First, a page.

Monday, May 29, 2017

Bluebells


If I had to choose an overall favourite flower (which would be tough, because I love so many), it would probably be bluebells. I find them utterly enchanting.


They emerge at my favourite time of year, they have beautiful blue and purple hues, and there is a magic to them that is hard to match.


Native bluebells are a marker of ancient woodland, and their presence indicates the age of forests.


It's easy to see why they have so many associations with the world of faeries (an old name for them is "fairy flowers"), because they really are rather bewitching. In fact, patches of bluebells are said to be surrounded by faery enchantments. They are also highly poisonous, perhaps another reason for the fae associations.


There are a lot of stories around the use of bluebells as bells. According to folklore, hearing a bluebell ring means you are soon to die, or will soon be taken away by the faeries, depending on the specific myth. The faeries are meant to ring bluebells to summon each other to gatherings. Humans can also supposedly summon faeries by ringing the bluebells. The blooming of bluebells is also meant to signal the beginning of the faery dance season.


Picking bluebells can cause contact dermatitus (every part of the plant is toxic, including the sap) and also risks incurring the wrath of the fae- it is said that an adult who picks a bluebell will wander astray and alone, tormented by faeries forever, while a child that picks a bluebell is meant to disappear altogether, taken from this world into the world of the fae as punishment.


On the flipside of these rather dark associations, the bluebell is a symbol of rebirth and renewal. It is a component in love spells, and spells for peaceful sleep, and in the language of flowers stands for humility, constancy and everlasting love. A folkloric belief was that anyone who wore a wreath of bluebells would only be able to speak the truth. Bluebell sap was historically used to make a glue for bookbinding. Muntjac deer like to eat bluebells, which I think is a rather charming thought.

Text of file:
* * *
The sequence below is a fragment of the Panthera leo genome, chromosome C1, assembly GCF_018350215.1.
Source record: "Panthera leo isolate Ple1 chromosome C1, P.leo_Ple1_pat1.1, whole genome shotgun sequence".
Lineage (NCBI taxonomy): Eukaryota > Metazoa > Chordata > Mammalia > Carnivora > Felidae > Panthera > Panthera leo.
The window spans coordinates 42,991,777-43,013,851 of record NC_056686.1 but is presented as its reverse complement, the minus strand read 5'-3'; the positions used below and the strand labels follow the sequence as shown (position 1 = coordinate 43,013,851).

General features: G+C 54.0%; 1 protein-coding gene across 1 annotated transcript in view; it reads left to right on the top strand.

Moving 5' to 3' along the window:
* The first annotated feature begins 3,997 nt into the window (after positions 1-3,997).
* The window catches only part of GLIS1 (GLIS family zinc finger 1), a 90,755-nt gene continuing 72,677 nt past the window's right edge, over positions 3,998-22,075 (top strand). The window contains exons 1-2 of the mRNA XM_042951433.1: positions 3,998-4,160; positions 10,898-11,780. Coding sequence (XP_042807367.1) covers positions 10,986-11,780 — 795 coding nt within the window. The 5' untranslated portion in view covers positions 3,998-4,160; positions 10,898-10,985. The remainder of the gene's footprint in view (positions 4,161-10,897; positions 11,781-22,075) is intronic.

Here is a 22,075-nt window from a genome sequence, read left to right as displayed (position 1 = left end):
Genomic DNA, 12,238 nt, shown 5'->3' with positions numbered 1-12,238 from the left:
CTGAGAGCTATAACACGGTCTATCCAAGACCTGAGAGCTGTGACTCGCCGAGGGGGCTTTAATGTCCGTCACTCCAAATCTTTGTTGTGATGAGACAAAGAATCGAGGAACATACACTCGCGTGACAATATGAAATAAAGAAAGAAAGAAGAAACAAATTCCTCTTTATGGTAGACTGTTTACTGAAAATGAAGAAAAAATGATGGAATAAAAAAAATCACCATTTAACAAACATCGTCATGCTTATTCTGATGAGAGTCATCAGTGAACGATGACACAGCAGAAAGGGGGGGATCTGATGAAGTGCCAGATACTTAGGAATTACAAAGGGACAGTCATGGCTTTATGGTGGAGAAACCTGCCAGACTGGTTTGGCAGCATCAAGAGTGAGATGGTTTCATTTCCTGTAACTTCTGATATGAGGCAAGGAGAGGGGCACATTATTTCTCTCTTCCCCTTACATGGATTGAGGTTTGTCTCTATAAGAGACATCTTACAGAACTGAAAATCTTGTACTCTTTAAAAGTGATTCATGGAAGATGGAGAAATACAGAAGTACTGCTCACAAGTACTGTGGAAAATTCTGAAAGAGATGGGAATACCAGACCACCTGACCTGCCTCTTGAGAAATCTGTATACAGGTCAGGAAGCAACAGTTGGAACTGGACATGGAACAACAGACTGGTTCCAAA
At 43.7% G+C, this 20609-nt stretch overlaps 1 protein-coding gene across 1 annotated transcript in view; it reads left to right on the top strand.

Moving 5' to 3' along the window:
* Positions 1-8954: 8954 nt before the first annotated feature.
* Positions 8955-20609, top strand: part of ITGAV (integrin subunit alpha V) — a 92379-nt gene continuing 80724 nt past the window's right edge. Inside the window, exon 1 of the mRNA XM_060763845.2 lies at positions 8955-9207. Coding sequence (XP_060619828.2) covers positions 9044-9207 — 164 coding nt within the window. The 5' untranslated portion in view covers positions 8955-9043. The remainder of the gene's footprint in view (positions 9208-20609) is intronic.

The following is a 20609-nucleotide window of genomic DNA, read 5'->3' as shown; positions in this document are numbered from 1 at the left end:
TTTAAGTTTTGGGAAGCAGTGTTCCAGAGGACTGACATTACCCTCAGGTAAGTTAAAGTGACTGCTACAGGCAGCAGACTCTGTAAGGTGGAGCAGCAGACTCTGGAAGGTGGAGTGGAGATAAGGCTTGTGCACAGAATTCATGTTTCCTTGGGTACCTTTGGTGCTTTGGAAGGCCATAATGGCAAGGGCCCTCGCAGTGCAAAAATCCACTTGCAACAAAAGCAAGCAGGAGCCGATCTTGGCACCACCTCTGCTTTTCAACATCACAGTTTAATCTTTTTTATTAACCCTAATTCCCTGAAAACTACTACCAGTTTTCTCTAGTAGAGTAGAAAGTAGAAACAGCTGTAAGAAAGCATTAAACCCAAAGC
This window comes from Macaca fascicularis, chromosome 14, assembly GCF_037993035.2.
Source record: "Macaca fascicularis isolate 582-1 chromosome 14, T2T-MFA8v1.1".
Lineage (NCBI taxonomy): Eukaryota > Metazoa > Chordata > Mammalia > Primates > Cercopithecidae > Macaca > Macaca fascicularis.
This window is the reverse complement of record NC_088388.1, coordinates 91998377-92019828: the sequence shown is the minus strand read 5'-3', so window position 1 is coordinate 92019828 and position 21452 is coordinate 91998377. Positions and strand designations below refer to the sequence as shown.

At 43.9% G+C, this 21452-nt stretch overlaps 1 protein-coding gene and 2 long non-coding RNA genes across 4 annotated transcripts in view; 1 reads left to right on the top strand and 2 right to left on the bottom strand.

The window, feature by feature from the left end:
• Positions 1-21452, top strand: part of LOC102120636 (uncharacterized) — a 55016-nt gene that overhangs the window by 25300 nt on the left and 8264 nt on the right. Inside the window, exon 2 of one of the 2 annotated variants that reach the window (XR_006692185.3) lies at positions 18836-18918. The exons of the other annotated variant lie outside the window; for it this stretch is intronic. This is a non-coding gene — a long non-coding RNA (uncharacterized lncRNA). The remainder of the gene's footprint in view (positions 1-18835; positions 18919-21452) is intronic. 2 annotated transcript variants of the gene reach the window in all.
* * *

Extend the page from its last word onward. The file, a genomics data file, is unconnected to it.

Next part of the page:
Bluebells are very fleeting, filling the woods with a stunning carpet of blue for a few weeks before disappearing again. It's something I look forward to every year, and I'm really glad I managed to catch so many of them this year.

You can find out more about bluebells on The Woodland Trust website, and you can see my previous year's bluebell posts here, and here

2 comments:

  1. I love that bluebells stand for everlasting love because they're such beautiful, gentle flowers and as soon as they start to appear in spring I know that warmer days are ahead. They're my Mum's favourites too so they'll always have a special place in my heart. A beautiful post here Polly! - Tasha

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  2. Bluebells are so enchanting! I love that they only grow in ancient woodland.

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